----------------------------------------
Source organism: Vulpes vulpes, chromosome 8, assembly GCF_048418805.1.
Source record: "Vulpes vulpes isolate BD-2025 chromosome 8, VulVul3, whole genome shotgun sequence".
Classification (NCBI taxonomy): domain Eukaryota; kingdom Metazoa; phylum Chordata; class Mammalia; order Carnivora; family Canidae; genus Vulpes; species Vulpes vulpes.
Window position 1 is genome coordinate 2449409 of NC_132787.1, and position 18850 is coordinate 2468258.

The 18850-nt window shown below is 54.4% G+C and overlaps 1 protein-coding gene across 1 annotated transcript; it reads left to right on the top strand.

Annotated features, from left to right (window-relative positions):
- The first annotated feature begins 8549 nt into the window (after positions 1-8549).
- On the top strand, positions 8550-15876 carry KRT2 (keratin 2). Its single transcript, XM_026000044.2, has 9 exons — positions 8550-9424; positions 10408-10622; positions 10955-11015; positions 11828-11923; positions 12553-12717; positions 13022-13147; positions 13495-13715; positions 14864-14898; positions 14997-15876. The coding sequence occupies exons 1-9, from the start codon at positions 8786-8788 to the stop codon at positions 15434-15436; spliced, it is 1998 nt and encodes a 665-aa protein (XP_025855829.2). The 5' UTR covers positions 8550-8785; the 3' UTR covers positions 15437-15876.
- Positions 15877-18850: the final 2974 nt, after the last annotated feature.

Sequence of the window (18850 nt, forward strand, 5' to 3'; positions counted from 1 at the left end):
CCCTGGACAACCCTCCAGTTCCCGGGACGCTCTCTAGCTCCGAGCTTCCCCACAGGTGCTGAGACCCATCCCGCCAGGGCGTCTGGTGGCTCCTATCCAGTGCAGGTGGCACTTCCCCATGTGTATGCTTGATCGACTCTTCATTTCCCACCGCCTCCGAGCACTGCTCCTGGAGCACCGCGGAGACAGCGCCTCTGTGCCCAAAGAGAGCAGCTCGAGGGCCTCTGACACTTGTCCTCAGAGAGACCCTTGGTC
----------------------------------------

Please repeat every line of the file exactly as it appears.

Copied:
Source organism: Vulpes vulpes, chromosome 8, assembly GCF_048418805.1.
Source record: "Vulpes vulpes isolate BD-2025 chromosome 8, VulVul3, whole genome shotgun sequence".
Classification (NCBI taxonomy): domain Eukaryota; kingdom Metazoa; phylum Chordata; class Mammalia; order Carnivora; family Canidae; genus Vulpes; species Vulpes vulpes.
Window position 1 is genome coordinate 2449409 of NC_132787.1, and position 18850 is coordinate 2468258.

The 18850-nt window shown below is 54.4% G+C and overlaps 1 protein-coding gene across 1 annotated transcript; it reads left to right on the top strand.

Annotated features, from left to right (window-relative positions):
- The first annotated feature begins 8549 nt into the window (after positions 1-8549).
- On the top strand, positions 8550-15876 carry KRT2 (keratin 2). Its single transcript, XM_026000044.2, has 9 exons — positions 8550-9424; positions 10408-10622; positions 10955-11015; positions 11828-11923; positions 12553-12717; positions 13022-13147; positions 13495-13715; positions 14864-14898; positions 14997-15876. The coding sequence occupies exons 1-9, from the start codon at positions 8786-8788 to the stop codon at positions 15434-15436; spliced, it is 1998 nt and encodes a 665-aa protein (XP_025855829.2). The 5' UTR covers positions 8550-8785; the 3' UTR covers positions 15437-15876.
- Positions 15877-18850: the final 2974 nt, after the last annotated feature.

Sequence of the window (18850 nt, forward strand, 5' to 3'; positions counted from 1 at the left end):
CCCTGGACAACCCTCCAGTTCCCGGGACGCTCTCTAGCTCCGAGCTTCCCCACAGGTGCTGAGACCCATCCCGCCAGGGCGTCTGGTGGCTCCTATCCAGTGCAGGTGGCACTTCCCCATGTGTATGCTTGATCGACTCTTCATTTCCCACCGCCTCCGAGCACTGCTCCTGGAGCACCGCGGAGACAGCGCCTCTGTGCCCAAAGAGAGCAGCTCGAGGGCCTCTGACACTTGTCCTCAGAGAGACCCTTGGTC